What The World Can Learn From Marina Keegan

As appeared in the Huffington Post on 04-14-2014.
“I will live for love and the rest will take care of itself”
- Marina Keegan at her Yale graduation, May 2013


There’s an inspirational short essay written by Marina Keegan, as she graduated with honors on May 20, 2013 at Yale University’s 312th commencement.[1]

Marina, a gifted writer, authored a play that is about to be produced and because of her talent and love for writing was offered a neat job at New Yorker Magazine.

Her first book, The Opposite of Loneliness will issue this month. It’s also her last book; Marina died on May 25, 2013 in a car accident when her boyfriend fell asleep at the wheel. Neither had been drinking or taking drugs. They were both exhausted after five days of graduation ceremonies, speeches, prize presentations, senior class antics, the awarding of honorary degrees, among many other activities. Both had their seatbelts on, but unfortunately, Marina was reclined and fast asleep in the passenger’s seat. Her boyfriend was uninjured physically, but understandably, devastated emotionally beyond comprehension.

As Nicholas Kristof pointedly notes in his April 5, 2014 New York Times OP-ED concerning the book, “One-quarter of Yale graduates entering the job market were going into finance or consulting, and Keegan saw this as a surrender of youthful talents and dreams to the altar of practicality.”

In The Opposite of Loneliness, Marina laments, “Standing outside a freshman dorm, I couldn’t find a single student aspiring to be a banker, but at commencement this May, there’s a 50% chance I’ll be sitting next to one. This strikes me as incredibly sad.”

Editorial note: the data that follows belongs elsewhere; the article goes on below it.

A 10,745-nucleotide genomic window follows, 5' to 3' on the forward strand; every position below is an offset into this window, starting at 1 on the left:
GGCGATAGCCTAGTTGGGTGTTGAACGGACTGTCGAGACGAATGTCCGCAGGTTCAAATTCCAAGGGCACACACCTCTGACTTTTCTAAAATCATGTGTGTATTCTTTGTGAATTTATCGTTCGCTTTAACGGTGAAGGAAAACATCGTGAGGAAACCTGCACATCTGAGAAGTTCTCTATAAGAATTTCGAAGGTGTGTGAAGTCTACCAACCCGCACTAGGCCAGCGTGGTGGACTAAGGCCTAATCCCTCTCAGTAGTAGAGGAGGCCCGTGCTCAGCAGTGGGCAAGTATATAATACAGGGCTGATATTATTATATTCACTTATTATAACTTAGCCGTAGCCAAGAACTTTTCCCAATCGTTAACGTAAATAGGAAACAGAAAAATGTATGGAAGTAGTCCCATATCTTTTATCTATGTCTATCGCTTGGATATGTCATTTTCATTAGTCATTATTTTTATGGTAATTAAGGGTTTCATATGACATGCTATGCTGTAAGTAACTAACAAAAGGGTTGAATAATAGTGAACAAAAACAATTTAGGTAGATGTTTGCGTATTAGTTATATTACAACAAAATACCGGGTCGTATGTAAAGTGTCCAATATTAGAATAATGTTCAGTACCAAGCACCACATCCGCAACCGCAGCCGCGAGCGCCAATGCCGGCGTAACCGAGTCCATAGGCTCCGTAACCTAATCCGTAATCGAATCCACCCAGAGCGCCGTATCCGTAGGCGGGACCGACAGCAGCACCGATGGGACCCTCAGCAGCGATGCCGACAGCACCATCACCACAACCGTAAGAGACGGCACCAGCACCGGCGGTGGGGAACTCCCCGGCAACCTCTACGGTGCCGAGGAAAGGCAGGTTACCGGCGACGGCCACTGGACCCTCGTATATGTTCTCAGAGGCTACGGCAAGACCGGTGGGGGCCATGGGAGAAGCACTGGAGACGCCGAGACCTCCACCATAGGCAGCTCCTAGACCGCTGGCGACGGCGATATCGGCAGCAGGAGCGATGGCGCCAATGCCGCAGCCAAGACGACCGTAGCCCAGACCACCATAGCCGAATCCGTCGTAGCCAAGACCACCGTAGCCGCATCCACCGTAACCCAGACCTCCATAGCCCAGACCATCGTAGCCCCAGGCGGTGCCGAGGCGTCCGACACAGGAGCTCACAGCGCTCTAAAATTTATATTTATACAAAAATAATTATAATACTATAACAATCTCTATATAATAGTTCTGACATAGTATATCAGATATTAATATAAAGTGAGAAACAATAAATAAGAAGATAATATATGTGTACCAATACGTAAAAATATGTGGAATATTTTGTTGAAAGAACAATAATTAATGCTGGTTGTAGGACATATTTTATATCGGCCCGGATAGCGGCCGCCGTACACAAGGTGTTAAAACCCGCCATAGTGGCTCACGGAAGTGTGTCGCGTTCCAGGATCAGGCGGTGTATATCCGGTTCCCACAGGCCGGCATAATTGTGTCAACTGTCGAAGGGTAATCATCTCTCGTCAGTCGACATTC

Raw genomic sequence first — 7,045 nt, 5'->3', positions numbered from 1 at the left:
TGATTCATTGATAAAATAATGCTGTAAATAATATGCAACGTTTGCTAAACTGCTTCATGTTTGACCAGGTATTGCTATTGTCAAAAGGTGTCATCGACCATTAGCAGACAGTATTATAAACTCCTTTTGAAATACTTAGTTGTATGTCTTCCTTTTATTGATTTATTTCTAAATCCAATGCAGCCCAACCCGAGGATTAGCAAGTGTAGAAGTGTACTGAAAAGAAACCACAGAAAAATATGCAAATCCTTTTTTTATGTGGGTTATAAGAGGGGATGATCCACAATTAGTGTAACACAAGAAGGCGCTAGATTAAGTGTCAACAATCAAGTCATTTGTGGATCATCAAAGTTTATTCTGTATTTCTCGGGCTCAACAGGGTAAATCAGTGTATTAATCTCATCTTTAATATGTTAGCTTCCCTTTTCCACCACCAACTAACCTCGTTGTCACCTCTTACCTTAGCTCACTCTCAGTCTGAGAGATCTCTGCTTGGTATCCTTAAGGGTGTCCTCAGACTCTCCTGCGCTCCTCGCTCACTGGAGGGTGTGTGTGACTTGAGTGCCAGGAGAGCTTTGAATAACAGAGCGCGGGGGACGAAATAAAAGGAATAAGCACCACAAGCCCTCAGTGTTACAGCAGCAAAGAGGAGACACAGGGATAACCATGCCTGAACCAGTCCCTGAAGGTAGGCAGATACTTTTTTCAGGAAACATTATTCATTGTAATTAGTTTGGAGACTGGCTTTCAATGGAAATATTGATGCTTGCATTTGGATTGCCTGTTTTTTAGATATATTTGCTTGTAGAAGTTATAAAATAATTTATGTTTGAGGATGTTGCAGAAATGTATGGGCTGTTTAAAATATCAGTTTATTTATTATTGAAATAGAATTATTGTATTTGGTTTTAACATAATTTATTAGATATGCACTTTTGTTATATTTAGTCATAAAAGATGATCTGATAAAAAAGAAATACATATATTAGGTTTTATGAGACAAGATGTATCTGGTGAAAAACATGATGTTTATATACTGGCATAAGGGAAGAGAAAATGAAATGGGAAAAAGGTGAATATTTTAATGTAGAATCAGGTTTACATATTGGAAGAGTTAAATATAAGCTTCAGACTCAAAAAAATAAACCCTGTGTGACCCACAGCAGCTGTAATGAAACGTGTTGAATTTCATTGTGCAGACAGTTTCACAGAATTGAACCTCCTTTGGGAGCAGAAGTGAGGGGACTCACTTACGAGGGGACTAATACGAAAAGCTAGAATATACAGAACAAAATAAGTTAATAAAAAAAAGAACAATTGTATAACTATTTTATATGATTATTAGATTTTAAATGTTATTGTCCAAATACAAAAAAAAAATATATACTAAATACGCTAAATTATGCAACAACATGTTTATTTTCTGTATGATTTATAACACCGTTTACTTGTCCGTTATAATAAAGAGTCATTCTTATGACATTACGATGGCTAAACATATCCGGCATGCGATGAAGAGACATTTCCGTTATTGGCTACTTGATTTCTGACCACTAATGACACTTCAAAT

If you read her book, you will find that her underlying message is not critical of a true and committed aspiration to be a banker. It’s about the meaning of life and following your dream.

As I have commented in previous discussions, the accepted definition of “success” in our society has for more than 300 years been based on two factors, money and position. We are encouraged by many well-meaning sources—friends, family, the media—to seek jobs that provide lots of money, and to seek rapid promotion to higher and higher positions embraced with greater levels of power.

But what about your dream; is this definition of success consistent with what you want to do with your life? If not do you, as many do, fall into the trap of, “I’ll make lots of money first and then someday I’ll pursue my dream?”

As Arianna Huffington reminds us in her new book, Thrive, our definition of success is unstable because money and position are only two legs of the metaphoric “Stool of Success.” There is another leg that provides great stability and deep fulfillment. It’s called “service.” What is it inside of you that you are good at doing and love to do; and how can you connect it with a need in this challenged world to make it a better place in which to live?  

Marina’s final advice and challenge to her classmates—“Let’s make a difference.”

To me, that’s a comment from an Inspired Leader and shows us a spark of her personal dream, and as such, a note of hope for our future.

Enjoy your journey, make a difference!


- Jim Cusumano